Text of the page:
Tech & Science

Leftover Weed? Las Vegas Airport Installs Bins To Toss Out Marijuana

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Marijuana plants are grown at Essence Vegas' 54,000-square-foot marijuana cultivation facility on July 6, 2017 in Las Vegas, Nevada. On July 1, Nevada joined seven other states allowing recreational marijuana use and became the first of four states that voted to legalize recreational sales in November's election to allow dispensaries to sell cannabis for recreational use to anyone over 21. Since July 1, sales of cannabis products in the state have generated more than USD 1 million in tax revenue. Ethan Miller/Getty Images

Forgot about the weed in your suitcase? No worries, Las Vegas’ McCarran International Airport now offers boxes to dump your leftover bud before you prepare to go through security and board your flight.

Although both medical and recreational marijuana is legal in Nevada, it’s still illegal on the federal level, and therefore, illegal to bring along with you on a plane. So to help travelers dispose of their weed before heading out of Sin City, there are large green bins—called amnesty boxes—set up outside.

Thirteen boxes were installed on Friday and another set will be installed in the near future at Henderson Executive Airport and North Las Vegas Airport, the Las Vegas Sun reports.

Related: Volunteers Get High in Front of Cops to Educate Them About Effects of Marijuana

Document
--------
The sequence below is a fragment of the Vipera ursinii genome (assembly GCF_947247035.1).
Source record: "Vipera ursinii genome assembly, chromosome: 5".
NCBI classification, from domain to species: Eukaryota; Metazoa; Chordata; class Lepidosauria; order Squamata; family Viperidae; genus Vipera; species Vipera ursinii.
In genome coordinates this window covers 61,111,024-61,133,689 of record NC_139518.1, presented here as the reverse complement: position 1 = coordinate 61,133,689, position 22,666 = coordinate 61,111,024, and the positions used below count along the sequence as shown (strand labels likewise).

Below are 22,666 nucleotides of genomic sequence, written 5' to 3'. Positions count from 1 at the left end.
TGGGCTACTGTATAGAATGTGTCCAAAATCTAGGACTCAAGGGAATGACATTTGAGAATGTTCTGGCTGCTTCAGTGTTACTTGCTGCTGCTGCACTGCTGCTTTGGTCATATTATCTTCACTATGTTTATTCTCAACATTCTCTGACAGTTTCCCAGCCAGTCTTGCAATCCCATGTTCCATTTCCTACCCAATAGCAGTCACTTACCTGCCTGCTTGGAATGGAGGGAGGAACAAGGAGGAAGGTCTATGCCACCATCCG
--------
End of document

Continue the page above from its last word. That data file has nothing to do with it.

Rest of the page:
The bins look similar to those you’d see outside of a post office: metal, bolted to the pavement and you can only drop items in without accessing others.

“The drawer pulls out; you drop your stuff in and you close it. You can’t really get your hand in there,” Christine Crews, McCarran spokesperson told the Las Vegas Sun. “If you start tampering with them, you’d be detected pretty quickly.”

Just like recycling bins, a variety of items, including prescription drugs, are allowed to be tossed in.

“For example, I was sent a picture of one of the bins containing pills, vape pens, rolled tobacco-looking products, prescription bottles and marijuana-infused drinks,” Crews told CNN.

Related: Is 'Dabbing' Dangerous? Marijuana Trend May Produce Toxic Chemicals

McCarran isn’t the first airport to set up amnesty boxes; Colorado Springs Airport has them too. However, Denver International, the state’s largest airport, decided against installing them, spokeswoman Stacey Stegman told the Los Angeles Times, noting that very few people have come to checkpoints with weed.

“If they do, they are asked to discard it and the police confiscate it,” Stegman said. “No one has been in trouble for this. Also, we've not had problems with discarded [marijuana]. All has gone well.”

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